The Day That Doesn’t (Always) Exist

Pretty sure I first thought hard about Leap Year in 1960, the third one of my lifetime (I was born in a Leap Year). Three years earlier, in the middle of the night, the realization gripped me that my father was a lot older than any other kid I knew. I would spend most of my life without him around. From that moment, I’ve been fascinated by Time and my ever-increasing conviction that humans don’t understand it and that’s enormously important. Many spiritual teachings make people more anxious about time, much to their detriment. A worthy quality of Taoism and even more so Buddhism is that they suggest ways to detach from time and feel less overwhelmed by it.

My decision to consciously sense and appreciate the arrival of Spring has been an unalloyed good. I’m stronger, more attuned to the Tao, because of it. A couple minutes and everything doesn’t seem to be running mindlessly down a drain as much.

Although it’s a song clearly about the advent of winter, I often play Sandy Denny’s masterpiece, “who Know Where the Time Goes?” as the days grow warmer. As I noted a little while ago, it embraces and conquers any sorrow in the world.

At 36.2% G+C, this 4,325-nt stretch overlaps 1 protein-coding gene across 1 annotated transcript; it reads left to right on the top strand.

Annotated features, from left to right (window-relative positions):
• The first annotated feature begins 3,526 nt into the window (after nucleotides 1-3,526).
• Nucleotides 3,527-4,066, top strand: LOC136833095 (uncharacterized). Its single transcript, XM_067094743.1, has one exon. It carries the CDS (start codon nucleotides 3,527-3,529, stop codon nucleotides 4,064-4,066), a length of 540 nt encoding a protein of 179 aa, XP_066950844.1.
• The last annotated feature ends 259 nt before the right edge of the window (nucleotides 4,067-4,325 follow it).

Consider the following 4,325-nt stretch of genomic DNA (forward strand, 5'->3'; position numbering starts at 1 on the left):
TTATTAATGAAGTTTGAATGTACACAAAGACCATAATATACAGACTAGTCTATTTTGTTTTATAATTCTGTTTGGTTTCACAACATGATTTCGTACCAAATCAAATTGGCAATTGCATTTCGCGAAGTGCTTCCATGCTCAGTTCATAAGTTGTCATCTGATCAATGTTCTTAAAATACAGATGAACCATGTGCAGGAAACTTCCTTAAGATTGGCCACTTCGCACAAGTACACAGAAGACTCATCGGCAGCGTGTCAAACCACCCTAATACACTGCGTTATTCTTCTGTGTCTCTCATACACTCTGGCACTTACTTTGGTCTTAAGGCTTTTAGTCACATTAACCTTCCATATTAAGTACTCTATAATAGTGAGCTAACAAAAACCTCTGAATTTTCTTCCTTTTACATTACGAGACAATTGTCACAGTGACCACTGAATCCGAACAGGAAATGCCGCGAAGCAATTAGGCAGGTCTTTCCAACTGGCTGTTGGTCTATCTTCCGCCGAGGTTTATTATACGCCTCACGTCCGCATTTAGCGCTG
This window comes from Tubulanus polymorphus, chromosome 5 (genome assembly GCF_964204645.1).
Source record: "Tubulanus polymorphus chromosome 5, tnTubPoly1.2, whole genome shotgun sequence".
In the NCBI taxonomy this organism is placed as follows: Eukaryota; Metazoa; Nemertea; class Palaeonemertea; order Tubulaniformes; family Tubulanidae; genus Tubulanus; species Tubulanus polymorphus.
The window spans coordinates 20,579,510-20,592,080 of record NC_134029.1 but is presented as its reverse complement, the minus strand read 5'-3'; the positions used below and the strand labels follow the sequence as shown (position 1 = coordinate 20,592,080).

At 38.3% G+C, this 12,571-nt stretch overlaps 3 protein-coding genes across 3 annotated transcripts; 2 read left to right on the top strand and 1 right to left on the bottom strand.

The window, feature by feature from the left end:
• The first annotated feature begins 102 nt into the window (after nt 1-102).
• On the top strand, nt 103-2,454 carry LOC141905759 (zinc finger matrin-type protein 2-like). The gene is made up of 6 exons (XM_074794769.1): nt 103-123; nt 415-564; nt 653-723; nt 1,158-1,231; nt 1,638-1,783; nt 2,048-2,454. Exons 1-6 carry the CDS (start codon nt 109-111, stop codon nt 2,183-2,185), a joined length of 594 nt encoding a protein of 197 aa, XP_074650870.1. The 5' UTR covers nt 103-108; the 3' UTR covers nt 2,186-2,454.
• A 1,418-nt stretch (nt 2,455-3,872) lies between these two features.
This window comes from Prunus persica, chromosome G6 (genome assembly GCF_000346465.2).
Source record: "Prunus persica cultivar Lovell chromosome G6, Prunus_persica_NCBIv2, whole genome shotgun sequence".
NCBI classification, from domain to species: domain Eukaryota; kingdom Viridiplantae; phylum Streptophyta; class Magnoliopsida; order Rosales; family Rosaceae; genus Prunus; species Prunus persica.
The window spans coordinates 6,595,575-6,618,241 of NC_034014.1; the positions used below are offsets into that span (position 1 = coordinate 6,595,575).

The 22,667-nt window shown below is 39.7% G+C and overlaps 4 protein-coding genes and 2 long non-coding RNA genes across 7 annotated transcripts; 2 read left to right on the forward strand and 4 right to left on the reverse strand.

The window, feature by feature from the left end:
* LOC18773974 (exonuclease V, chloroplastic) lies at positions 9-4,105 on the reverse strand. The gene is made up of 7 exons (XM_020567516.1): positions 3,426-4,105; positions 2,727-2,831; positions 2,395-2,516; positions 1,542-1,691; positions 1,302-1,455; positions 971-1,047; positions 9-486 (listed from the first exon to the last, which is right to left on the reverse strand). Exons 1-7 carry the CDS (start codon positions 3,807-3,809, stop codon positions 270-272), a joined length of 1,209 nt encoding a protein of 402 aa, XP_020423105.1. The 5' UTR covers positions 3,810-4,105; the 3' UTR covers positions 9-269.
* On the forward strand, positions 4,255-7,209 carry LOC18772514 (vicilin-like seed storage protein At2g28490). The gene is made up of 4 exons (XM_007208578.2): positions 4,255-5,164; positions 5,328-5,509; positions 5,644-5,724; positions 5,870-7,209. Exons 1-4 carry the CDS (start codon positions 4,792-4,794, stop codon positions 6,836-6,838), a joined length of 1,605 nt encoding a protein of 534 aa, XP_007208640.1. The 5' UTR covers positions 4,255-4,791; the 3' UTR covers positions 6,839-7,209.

Across the evening sky all the birds are leaving
But how can they know it’s time for them to go?
Before the winter fire, I will still be dreaming
I have no thought of time
For who knows where the time goes?
Who knows where the time goes?
Sad deserted shore, your fickle friends are leaving
Ah, but then you know it’s time for them to go
But I will still be here, I have no thought of leaving
I do not count the time
For who knows where the time goes?
Who knows where the time goes?
And I am not alone while my love is near me
I know it will be so until it’s time to go
So come the storms of winter and then the birds in spring again
I have no fear of time
For who knows how my love grows?
And who knows where the time goes?

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